Let yourself get lost in golden eyes, deep river of time, timeless.  There is a place that exists, around and within us, lost worlds lost only to our ability to see them.  We know they are there, they bubble up from all the places where we hold our hands tight to the wound.  Remember all those tales about other lands, falling asleep under a tree and waking up in a different world?  Two hundred years passing while you feasted with the fairy queen.  The world holds unending multitudes of time.  Time is but the breath, the breath and the body.  The nameless is the great backstage on which the one dimensional fantasy of anthropocentric order plays out.  It is not a place separate from here but one beat to the side of the rhythms we’ve learned to speak, it flashes and giggles just out of sight and sound.  The wounded ones know there is something deeper.  You can only get there out of the corner of your eye or with a stutter step, change of breath, through deja vu or the way standing up too fast can make the world turn upside down.  Or maybe you can get there through the eyes of another.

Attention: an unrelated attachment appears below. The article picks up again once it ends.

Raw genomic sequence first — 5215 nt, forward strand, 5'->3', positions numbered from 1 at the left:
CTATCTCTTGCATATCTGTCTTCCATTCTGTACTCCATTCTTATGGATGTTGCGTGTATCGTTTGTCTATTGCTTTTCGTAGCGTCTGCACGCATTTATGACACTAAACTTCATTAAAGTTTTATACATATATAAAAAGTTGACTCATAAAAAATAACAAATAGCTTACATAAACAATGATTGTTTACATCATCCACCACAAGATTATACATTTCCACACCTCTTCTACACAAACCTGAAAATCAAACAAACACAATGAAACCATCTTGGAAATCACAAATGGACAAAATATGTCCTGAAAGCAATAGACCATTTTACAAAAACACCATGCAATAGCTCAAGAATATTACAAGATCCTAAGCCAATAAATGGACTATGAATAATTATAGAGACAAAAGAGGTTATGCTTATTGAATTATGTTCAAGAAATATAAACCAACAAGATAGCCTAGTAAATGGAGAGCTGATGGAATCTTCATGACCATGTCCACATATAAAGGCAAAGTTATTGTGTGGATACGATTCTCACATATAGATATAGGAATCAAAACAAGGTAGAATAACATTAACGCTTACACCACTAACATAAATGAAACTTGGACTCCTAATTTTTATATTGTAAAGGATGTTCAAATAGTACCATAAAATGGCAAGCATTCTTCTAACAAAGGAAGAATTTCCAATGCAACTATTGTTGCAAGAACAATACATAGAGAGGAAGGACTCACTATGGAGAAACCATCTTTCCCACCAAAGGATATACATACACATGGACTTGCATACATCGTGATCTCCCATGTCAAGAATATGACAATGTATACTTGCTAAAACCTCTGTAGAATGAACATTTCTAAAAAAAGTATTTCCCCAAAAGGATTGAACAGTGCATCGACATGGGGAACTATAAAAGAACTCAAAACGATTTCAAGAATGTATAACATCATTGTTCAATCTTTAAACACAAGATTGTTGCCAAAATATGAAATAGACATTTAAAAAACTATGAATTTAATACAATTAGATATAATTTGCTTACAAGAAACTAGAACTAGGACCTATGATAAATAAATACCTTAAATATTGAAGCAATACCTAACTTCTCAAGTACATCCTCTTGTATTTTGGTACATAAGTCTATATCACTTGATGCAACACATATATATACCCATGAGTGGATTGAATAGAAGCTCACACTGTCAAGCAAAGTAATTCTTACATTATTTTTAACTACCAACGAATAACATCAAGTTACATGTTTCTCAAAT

In the aquarium the jellyfish pulse and float towards the light.  Allan asks me what I think they’re thinking.  I think they’re pure being, which is something like what I would call god.  Maybe what we call god is really just the thing that draws people to each other, and makes the plants bloom, and bodies rot into the ground, as if everything is trying to return to itself.  The jellyfish pulse towards the light and I pulse towards that which calls me, like the tiny seahorse that hovers in his tank, fins whirring like tiny wings.  We gaze into each other’s eyes, a conversation beyond words.  I feel he is as curious about me as I am about him.  There must be some value in this exchange.  It is all that I have to offer.